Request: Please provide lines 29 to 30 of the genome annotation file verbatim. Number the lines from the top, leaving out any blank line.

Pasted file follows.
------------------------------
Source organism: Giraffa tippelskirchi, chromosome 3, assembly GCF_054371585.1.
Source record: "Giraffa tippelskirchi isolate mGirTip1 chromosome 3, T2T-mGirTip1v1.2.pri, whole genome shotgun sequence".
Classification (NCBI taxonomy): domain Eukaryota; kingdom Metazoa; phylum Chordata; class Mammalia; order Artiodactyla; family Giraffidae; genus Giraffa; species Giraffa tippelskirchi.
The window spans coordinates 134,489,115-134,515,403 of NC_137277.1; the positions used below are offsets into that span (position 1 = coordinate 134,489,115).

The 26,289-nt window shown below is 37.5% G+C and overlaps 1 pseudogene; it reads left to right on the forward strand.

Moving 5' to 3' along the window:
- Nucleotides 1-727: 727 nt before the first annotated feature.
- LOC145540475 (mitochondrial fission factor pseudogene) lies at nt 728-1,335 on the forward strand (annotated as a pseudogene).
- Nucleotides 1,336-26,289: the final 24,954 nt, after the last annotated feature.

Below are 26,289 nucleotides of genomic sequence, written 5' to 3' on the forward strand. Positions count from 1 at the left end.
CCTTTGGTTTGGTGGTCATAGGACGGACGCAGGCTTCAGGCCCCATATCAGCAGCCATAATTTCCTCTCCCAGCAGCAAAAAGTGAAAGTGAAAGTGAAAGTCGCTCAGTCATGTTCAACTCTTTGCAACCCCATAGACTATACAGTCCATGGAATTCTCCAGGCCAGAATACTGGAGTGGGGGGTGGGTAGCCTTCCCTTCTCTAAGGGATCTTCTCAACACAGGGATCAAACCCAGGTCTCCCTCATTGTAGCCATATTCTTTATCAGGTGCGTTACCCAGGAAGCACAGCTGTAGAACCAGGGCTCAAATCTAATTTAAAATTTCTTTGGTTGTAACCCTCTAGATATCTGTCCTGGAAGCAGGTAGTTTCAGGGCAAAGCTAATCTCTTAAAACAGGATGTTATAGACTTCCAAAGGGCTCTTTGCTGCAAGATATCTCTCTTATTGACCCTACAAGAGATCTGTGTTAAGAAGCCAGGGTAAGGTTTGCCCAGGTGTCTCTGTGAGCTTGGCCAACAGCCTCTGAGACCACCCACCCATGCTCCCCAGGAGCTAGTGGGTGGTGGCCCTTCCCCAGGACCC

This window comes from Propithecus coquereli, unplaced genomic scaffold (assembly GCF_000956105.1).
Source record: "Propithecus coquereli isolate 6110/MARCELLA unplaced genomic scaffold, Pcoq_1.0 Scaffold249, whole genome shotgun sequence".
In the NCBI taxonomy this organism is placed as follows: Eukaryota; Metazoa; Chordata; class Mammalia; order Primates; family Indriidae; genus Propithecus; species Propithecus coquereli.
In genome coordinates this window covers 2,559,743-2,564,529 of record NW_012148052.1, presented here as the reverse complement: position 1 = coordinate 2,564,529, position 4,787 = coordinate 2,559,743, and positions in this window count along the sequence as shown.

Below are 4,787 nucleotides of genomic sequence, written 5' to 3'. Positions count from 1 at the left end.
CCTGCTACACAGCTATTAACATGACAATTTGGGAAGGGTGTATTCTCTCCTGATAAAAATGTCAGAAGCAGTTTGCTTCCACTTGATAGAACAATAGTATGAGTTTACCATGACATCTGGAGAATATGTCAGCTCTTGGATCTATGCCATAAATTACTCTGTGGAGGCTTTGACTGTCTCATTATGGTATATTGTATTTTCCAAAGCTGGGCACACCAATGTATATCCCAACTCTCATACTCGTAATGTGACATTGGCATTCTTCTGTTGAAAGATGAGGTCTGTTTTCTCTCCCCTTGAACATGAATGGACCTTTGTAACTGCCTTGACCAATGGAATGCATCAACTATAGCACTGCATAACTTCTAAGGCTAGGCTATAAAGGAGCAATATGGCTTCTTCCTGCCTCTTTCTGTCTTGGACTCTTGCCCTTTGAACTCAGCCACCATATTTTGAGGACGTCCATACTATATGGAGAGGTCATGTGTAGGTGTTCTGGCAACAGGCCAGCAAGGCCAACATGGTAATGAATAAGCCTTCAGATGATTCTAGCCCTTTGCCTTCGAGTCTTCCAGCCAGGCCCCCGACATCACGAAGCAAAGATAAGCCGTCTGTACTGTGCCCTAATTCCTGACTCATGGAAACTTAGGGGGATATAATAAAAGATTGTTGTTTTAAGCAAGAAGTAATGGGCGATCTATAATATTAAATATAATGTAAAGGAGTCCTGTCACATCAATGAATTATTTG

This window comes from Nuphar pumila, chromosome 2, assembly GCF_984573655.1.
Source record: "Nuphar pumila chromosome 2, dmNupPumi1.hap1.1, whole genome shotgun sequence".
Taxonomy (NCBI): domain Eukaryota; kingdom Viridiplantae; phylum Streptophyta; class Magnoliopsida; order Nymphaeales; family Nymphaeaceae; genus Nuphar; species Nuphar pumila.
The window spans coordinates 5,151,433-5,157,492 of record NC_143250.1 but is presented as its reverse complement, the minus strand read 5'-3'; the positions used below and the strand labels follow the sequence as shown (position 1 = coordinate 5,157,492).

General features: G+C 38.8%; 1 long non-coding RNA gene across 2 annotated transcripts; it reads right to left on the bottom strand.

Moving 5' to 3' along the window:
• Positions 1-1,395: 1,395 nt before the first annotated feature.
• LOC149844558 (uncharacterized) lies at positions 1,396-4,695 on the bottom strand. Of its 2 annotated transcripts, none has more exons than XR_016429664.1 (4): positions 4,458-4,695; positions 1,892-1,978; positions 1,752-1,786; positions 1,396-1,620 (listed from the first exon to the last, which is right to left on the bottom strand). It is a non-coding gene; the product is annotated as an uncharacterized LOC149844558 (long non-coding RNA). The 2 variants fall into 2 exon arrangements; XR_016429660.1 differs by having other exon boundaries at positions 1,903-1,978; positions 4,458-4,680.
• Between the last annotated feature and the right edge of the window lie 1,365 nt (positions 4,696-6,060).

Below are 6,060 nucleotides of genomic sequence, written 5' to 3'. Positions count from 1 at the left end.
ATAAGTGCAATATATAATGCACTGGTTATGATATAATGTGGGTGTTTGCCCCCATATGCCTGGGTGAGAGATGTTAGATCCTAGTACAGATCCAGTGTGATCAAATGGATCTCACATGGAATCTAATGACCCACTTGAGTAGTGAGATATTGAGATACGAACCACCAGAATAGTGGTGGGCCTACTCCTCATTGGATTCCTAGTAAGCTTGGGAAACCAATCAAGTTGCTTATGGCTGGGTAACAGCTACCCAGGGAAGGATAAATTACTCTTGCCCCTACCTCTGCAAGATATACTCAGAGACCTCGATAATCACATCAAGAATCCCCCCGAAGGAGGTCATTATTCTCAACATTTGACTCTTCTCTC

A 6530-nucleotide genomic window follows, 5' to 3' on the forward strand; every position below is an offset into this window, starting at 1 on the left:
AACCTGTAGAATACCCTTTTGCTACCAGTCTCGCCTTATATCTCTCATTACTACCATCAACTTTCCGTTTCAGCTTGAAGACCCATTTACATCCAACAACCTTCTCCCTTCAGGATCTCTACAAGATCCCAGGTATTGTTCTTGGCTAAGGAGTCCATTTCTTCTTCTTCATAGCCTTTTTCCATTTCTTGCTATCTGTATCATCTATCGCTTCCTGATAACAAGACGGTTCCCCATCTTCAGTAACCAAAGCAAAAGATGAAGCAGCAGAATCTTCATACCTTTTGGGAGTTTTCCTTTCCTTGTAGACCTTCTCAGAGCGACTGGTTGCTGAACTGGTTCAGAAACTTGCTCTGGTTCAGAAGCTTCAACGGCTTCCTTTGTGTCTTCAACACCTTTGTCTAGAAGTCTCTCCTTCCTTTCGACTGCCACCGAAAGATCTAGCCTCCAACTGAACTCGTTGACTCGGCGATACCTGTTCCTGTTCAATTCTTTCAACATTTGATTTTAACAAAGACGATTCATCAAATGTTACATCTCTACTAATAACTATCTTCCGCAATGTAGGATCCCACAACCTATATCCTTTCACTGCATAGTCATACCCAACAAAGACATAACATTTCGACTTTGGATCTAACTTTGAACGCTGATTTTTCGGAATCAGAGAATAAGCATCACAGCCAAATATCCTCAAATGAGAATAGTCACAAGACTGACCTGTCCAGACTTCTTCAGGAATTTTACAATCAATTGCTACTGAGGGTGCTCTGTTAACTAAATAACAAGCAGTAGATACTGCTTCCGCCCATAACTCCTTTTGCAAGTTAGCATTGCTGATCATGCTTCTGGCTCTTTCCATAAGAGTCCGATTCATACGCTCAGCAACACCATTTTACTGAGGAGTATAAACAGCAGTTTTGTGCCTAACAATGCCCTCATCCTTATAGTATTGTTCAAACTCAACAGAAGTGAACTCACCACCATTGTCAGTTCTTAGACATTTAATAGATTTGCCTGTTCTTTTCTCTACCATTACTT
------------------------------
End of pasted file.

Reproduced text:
A 6530-nucleotide genomic window follows, 5' to 3' on the forward strand; every position below is an offset into this window, starting at 1 on the left:
AACCTGTAGAATACCCTTTTGCTACCAGTCTCGCCTTATATCTCTCATTACTACCATCAACTTTCCGTTTCAGCTTGAAGACCCATTTACATCCAACAACCTTCTCCCTTCAGGATCTCTACAAGATCCCAGGTATTGTTCTTGGCTAAGGAGTCCATTTCTTCTTCTTCATAGCCTTTTTCCATTTCTTGCTATCTGTATCATCTATCGCTTCCTGATAACAAGACGGTTCCCCATCTTCAGTAACCAAAGCAAAAGATGAAGCAGCAGAATCTTCATACCTTTTGGGAGTTTTCCTTTCCTTGTAGACCTTCTCAGAGCGACTGGTTGCTGAACTGGTTCAGAAACTTGCTCTGGTTCAGAAGCTTCAACGGCTTCCTTTGTGTCTTCAACACCTTTGTCTAGAAGTCTCTCCTTCCTTTCGACTGCCACCGAAAGATCTAGCCTCCAACTGAACTCGTTGACTCGGCGATACCTGTTCCTGTTCAATTCTTTCAACATTTGATTTTAACAAAGACGATTCATCAAATGTTACATCTCTACTAATAACTATCTTCCGCAATGTAGGATCCCACAACCTATATCCTTTCACTGCATAGTCATACCCAACAAAGACATAACATTTCGACTTTGGATCTAACTTTGAACGCTGATTTTTCGGAATCAGAGAATAAGCATCACAGCCAAATATCCTCAAATGAGAATAGTCACAAGACTGACCTGTCCAGACTTCTTCAGGAATTTTACAATCAATTGCTACTGAGGGTGCTCTGTTAACTAAATAACAAGCAGTAGATACTGCTTCCGCCCATAACTCCTTTTGCAAGTTAGCATTGCTGATCATGCTTCTGGCTCTTTCCATAAGAGTCCGATTCATACGCTCAGCAACACCATTTTACTGAGGAGTATAAACAGCAGTTTTGTGCCTAACAATGCCCTCATCCTTATAGTATTGTTCAAACTCAACAGAAGTGAACTCACCACCATTGTCAGTTCTTAGACATTTAATAGATTTGCCTGTTCTTTTCTCTACCATTACTT